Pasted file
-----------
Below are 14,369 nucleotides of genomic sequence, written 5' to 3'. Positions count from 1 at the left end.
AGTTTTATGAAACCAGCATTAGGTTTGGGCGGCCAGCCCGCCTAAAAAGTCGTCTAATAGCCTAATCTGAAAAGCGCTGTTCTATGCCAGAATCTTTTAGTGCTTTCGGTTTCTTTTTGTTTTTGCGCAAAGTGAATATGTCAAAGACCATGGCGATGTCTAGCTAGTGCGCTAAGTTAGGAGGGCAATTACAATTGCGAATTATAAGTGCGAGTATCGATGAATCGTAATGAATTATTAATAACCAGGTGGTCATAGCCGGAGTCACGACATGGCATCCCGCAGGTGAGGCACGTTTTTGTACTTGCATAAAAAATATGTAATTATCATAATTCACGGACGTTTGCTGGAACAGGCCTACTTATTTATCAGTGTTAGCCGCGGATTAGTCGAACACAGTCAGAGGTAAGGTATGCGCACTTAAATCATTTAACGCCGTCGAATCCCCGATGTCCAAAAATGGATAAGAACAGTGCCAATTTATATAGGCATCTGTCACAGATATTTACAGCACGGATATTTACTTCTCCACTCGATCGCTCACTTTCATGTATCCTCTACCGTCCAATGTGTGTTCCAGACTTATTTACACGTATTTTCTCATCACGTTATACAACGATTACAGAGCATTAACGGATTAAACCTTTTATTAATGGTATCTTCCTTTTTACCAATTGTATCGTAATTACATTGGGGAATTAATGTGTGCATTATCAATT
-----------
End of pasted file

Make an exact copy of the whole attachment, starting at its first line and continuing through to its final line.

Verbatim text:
Below are 14,369 nucleotides of genomic sequence, written 5' to 3'. Positions count from 1 at the left end.
AGTTTTATGAAACCAGCATTAGGTTTGGGCGGCCAGCCCGCCTAAAAAGTCGTCTAATAGCCTAATCTGAAAAGCGCTGTTCTATGCCAGAATCTTTTAGTGCTTTCGGTTTCTTTTTGTTTTTGCGCAAAGTGAATATGTCAAAGACCATGGCGATGTCTAGCTAGTGCGCTAAGTTAGGAGGGCAATTACAATTGCGAATTATAAGTGCGAGTATCGATGAATCGTAATGAATTATTAATAACCAGGTGGTCATAGCCGGAGTCACGACATGGCATCCCGCAGGTGAGGCACGTTTTTGTACTTGCATAAAAAATATGTAATTATCATAATTCACGGACGTTTGCTGGAACAGGCCTACTTATTTATCAGTGTTAGCCGCGGATTAGTCGAACACAGTCAGAGGTAAGGTATGCGCACTTAAATCATTTAACGCCGTCGAATCCCCGATGTCCAAAAATGGATAAGAACAGTGCCAATTTATATAGGCATCTGTCACAGATATTTACAGCACGGATATTTACTTCTCCACTCGATCGCTCACTTTCATGTATCCTCTACCGTCCAATGTGTGTTCCAGACTTATTTACACGTATTTTCTCATCACGTTATACAACGATTACAGAGCATTAACGGATTAAACCTTTTATTAATGGTATCTTCCTTTTTACCAATTGTATCGTAATTACATTGGGGAATTAATGTGTGCATTATCAATT